THE incoming Archbishop of Glasgow has been criticised by senior politicians from all parties for linking the death of a Labour MP to his homosexuality.

Deputy First Minister Nicola Sturgeon and Labour leader Ed Miliband were among those condemning comments made by Archbishop-elect Philip Tartaglia about David Cairns at a conference on religious freedom and equality earlier this year at Oxford University.

Yesterday, a statement on behalf of the current Bishop of Paisley apologised for the hurt caused by the comments, adding there was "no offence or judgment intended".

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Mr Cairns's partner, Dermot Kehoe, accused Bishop Tartaglia of using the MP's death to make a political point, adding that the deeply painful remarks added to the grief and pain felt by him and Mr Cairns's family.

Criticism also came from Labour's Harriet Harman and Yvette Cooper, while one English MP, Jamie Reed, said Bishop Tartaglia should issue a full apology or resign.

Glasgow MP Tom Harris, a close friend of Mr Cairns, has also written to the Archbishop-elect over the comment, stating: "I accept your comments may have been spontaneous and perhaps even a cause for regret after you had made them; you would not be the first public figure to make a mistake by thinking out loud. But I hope that you will revisit your words and honestly reappraise them in the light of the unnecessary and utterly unjustified distress they will have caused.

"I feel strongly that the Church should not be reluctant to voice unpopular or unfashionable opinions. It's important that those who oppose equal marriage for reasons of faith are not universally smeared as 'homophobic'. But I fear that your comments about David play into the hands of such critics and will do the reputation of the Church more harm than good."

Mr Cairns, who was Labour MP for Inverclyde and a former Catholic priest, died at the age of 44 in May last year.

He had been admitted to hospital in London a number of weeks before his death, suffering from acute pancreatitis.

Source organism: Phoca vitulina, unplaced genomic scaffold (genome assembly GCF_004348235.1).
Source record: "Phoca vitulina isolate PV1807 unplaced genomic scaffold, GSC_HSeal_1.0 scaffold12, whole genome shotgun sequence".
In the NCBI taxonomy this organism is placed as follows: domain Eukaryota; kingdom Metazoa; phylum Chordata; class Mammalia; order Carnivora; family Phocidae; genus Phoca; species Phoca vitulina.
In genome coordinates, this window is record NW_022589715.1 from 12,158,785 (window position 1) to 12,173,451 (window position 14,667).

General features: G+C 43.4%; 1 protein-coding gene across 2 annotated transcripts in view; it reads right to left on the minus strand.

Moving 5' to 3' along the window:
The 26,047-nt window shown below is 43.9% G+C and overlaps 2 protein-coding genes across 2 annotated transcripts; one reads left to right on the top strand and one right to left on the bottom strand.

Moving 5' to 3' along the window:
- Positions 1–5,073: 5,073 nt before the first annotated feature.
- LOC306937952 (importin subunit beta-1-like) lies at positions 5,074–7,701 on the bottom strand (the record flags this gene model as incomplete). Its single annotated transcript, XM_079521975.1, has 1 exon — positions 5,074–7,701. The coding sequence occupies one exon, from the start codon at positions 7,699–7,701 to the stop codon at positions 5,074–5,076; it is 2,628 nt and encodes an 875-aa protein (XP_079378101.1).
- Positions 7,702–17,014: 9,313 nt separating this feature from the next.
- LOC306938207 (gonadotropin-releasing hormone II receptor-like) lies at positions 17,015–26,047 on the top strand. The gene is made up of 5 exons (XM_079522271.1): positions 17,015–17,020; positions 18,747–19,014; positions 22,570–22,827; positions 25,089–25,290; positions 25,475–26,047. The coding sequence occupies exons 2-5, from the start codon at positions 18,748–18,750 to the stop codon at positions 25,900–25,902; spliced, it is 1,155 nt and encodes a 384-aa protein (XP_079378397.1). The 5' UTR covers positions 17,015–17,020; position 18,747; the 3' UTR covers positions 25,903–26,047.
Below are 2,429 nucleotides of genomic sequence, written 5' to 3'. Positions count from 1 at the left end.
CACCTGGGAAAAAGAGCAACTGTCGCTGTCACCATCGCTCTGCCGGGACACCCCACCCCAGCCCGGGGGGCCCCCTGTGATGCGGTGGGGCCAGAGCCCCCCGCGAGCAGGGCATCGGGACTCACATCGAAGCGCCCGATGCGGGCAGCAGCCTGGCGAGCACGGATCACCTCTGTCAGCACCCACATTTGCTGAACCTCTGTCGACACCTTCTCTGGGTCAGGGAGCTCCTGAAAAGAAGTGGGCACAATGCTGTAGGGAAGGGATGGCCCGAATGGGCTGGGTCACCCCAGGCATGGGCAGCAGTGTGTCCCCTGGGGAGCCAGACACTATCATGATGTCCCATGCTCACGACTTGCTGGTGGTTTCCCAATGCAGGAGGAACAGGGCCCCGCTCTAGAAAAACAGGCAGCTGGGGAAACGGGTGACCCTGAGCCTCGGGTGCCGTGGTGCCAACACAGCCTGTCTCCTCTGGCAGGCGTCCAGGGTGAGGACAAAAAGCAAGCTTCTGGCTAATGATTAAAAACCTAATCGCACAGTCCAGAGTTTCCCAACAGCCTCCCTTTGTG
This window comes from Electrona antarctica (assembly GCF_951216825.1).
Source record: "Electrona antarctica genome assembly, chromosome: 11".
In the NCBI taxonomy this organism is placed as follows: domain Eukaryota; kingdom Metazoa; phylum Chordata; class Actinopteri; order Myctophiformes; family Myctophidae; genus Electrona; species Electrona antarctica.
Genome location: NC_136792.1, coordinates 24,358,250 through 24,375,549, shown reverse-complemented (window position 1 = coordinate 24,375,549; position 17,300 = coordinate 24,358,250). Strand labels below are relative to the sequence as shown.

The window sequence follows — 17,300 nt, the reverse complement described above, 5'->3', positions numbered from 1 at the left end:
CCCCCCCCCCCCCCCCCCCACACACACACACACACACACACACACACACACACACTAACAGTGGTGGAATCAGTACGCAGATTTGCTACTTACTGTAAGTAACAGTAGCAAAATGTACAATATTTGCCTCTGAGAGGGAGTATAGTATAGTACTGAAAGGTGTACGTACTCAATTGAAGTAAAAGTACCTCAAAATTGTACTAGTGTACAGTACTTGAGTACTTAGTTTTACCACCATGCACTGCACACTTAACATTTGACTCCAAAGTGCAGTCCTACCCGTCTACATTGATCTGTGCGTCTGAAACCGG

At the Oxford conference, Bishop Tartaglia said: "If what I have heard is true about the relationship between the physical and mental health of gay men, if it is true then society is being very quiet about it.

"Recently in Scotland there was a gay Catholic MP who died at the age of 44 or so and nobody said anything and why his body should just shut down at that age. Obviously, he could have had a disease that would have killed anybody. But you seem to hear so many stories about this kind of thing, but society won't address it."

Mr Kehoe called on Bishop Tartaglia to "understand what he has done and why it is wrong, why to take David's life and to tell people that David died because of his lifestyle when that is simply not true and there are no facts to support that".

He said: "I want him to show contrition for that and to apologise. What happened to David could have happened to anybody.

"The bishop may have things he wants to say, based on scripture or based on theology about the issue of equal marriage. But to speak in this way in complete ignorance, not knowing any of the facts either about David's life or about his medical condition, is just an unacceptable way for someone to behave who seeks to show moral leadership."

Ms Sturgeon said: "I'm sure during Bishop Tartaglia's tenure as Archbishop of Glasgow I will agree with him on many issues and I will disagree with him on many issues. On this issue I profoundly disagree with him, both in terms of the specifics about the tragic death of David Cairns but also on the generality on the link between ill-health and homosexuality."

Mr Miliband, who was visiting Edinburgh, said: "I think Bishop Tartaglia's wrong. I think it's obviously caused hurt for totally understandable reasons."

A spokesman for Archbishop-elect Tartaglia said: "The Archbishop-elect's words have been taken out of context. They were made in answer to an audience question at a lecture he gave on religious freedom in Oxford 14 weeks ago.

"He had no previous knowledge of the question, which was not related to his speech. In his reply he mentioned a situation he had been closely involved in, namely the funeral arrangements for the late David Cairns.

"The Archbishop knew David Cairns, met him regularly at events in Inverclyde, and got on well with him, and was personally involved in his funeral arrangements. He is sorry for any hurt which has resulted, there was certainly no offence or judgment intended in his words."